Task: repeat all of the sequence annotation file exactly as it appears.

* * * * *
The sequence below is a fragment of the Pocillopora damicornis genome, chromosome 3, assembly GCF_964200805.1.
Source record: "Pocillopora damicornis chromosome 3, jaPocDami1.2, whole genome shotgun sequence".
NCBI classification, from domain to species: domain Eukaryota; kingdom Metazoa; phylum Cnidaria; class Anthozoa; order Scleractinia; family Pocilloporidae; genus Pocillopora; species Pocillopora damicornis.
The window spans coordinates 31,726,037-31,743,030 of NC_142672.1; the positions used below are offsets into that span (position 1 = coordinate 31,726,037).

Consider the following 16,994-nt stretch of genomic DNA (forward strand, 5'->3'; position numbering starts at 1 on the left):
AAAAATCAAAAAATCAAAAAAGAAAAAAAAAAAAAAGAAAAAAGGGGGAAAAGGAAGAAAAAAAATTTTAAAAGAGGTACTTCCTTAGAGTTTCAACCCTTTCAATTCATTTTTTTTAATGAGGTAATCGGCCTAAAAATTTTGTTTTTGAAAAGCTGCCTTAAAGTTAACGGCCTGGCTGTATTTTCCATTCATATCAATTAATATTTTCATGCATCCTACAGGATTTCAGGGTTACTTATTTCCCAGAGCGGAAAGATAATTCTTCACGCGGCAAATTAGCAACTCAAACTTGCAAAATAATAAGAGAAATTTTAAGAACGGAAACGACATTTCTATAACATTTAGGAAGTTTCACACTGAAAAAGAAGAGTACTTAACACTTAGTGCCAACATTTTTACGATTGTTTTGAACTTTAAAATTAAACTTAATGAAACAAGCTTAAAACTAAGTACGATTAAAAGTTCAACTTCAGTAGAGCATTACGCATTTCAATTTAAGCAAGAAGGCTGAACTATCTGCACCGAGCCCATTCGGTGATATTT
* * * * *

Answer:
The sequence below is a fragment of the Pocillopora damicornis genome, chromosome 3, assembly GCF_964200805.1.
Source record: "Pocillopora damicornis chromosome 3, jaPocDami1.2, whole genome shotgun sequence".
NCBI classification, from domain to species: domain Eukaryota; kingdom Metazoa; phylum Cnidaria; class Anthozoa; order Scleractinia; family Pocilloporidae; genus Pocillopora; species Pocillopora damicornis.
The window spans coordinates 31,726,037-31,743,030 of NC_142672.1; the positions used below are offsets into that span (position 1 = coordinate 31,726,037).

Consider the following 16,994-nt stretch of genomic DNA (forward strand, 5'->3'; position numbering starts at 1 on the left):
AAAAATCAAAAAATCAAAAAAGAAAAAAAAAAAAAAGAAAAAAGGGGGAAAAGGAAGAAAAAAAATTTTAAAAGAGGTACTTCCTTAGAGTTTCAACCCTTTCAATTCATTTTTTTTAATGAGGTAATCGGCCTAAAAATTTTGTTTTTGAAAAGCTGCCTTAAAGTTAACGGCCTGGCTGTATTTTCCATTCATATCAATTAATATTTTCATGCATCCTACAGGATTTCAGGGTTACTTATTTCCCAGAGCGGAAAGATAATTCTTCACGCGGCAAATTAGCAACTCAAACTTGCAAAATAATAAGAGAAATTTTAAGAACGGAAACGACATTTCTATAACATTTAGGAAGTTTCACACTGAAAAAGAAGAGTACTTAACACTTAGTGCCAACATTTTTACGATTGTTTTGAACTTTAAAATTAAACTTAATGAAACAAGCTTAAAACTAAGTACGATTAAAAGTTCAACTTCAGTAGAGCATTACGCATTTCAATTTAAGCAAGAAGGCTGAACTATCTGCACCGAGCCCATTCGGTGATATTT